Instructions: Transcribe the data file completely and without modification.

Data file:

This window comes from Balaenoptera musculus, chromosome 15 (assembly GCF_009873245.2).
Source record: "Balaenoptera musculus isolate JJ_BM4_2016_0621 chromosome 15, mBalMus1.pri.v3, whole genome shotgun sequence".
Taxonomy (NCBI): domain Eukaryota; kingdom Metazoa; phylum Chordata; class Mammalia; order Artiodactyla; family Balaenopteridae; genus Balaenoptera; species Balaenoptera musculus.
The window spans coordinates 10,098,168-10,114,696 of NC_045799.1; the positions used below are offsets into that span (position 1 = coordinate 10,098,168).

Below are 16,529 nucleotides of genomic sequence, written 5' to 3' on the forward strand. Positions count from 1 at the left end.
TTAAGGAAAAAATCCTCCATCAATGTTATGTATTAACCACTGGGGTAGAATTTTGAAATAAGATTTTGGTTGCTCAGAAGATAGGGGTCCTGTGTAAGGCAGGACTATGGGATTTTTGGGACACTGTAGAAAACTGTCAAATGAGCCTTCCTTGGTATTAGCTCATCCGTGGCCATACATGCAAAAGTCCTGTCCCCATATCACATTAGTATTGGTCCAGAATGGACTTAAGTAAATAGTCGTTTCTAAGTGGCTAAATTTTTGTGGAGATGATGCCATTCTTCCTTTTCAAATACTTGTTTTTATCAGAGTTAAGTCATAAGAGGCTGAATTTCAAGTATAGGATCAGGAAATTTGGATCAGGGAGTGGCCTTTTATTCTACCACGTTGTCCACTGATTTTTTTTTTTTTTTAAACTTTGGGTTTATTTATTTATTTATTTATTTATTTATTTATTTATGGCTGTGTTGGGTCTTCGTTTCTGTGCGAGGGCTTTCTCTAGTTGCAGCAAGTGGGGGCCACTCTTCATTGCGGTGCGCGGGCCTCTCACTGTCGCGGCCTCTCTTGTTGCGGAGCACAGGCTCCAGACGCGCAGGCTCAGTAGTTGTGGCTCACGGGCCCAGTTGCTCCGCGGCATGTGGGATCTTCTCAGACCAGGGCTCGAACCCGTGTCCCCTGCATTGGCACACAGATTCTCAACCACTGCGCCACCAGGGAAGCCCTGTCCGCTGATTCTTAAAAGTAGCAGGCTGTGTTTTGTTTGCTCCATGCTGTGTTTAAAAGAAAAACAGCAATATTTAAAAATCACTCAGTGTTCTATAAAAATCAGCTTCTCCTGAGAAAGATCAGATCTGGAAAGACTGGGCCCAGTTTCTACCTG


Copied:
This window comes from Balaenoptera musculus, chromosome 15 (assembly GCF_009873245.2).
Source record: "Balaenoptera musculus isolate JJ_BM4_2016_0621 chromosome 15, mBalMus1.pri.v3, whole genome shotgun sequence".
Taxonomy (NCBI): domain Eukaryota; kingdom Metazoa; phylum Chordata; class Mammalia; order Artiodactyla; family Balaenopteridae; genus Balaenoptera; species Balaenoptera musculus.
The window spans coordinates 10,098,168-10,114,696 of NC_045799.1; the positions used below are offsets into that span (position 1 = coordinate 10,098,168).

Below are 16,529 nucleotides of genomic sequence, written 5' to 3' on the forward strand. Positions count from 1 at the left end.
TTAAGGAAAAAATCCTCCATCAATGTTATGTATTAACCACTGGGGTAGAATTTTGAAATAAGATTTTGGTTGCTCAGAAGATAGGGGTCCTGTGTAAGGCAGGACTATGGGATTTTTGGGACACTGTAGAAAACTGTCAAATGAGCCTTCCTTGGTATTAGCTCATCCGTGGCCATACATGCAAAAGTCCTGTCCCCATATCACATTAGTATTGGTCCAGAATGGACTTAAGTAAATAGTCGTTTCTAAGTGGCTAAATTTTTGTGGAGATGATGCCATTCTTCCTTTTCAAATACTTGTTTTTATCAGAGTTAAGTCATAAGAGGCTGAATTTCAAGTATAGGATCAGGAAATTTGGATCAGGGAGTGGCCTTTTATTCTACCACGTTGTCCACTGATTTTTTTTTTTTTTTAAACTTTGGGTTTATTTATTTATTTATTTATTTATTTATTTATTTATGGCTGTGTTGGGTCTTCGTTTCTGTGCGAGGGCTTTCTCTAGTTGCAGCAAGTGGGGGCCACTCTTCATTGCGGTGCGCGGGCCTCTCACTGTCGCGGCCTCTCTTGTTGCGGAGCACAGGCTCCAGACGCGCAGGCTCAGTAGTTGTGGCTCACGGGCCCAGTTGCTCCGCGGCATGTGGGATCTTCTCAGACCAGGGCTCGAACCCGTGTCCCCTGCATTGGCACACAGATTCTCAACCACTGCGCCACCAGGGAAGCCCTGTCCGCTGATTCTTAAAAGTAGCAGGCTGTGTTTTGTTTGCTCCATGCTGTGTTTAAAAGAAAAACAGCAATATTTAAAAATCACTCAGTGTTCTATAAAAATCAGCTTCTCCTGAGAAAGATCAGATCTGGAAAGACTGGGCCCAGTTTCTACCTG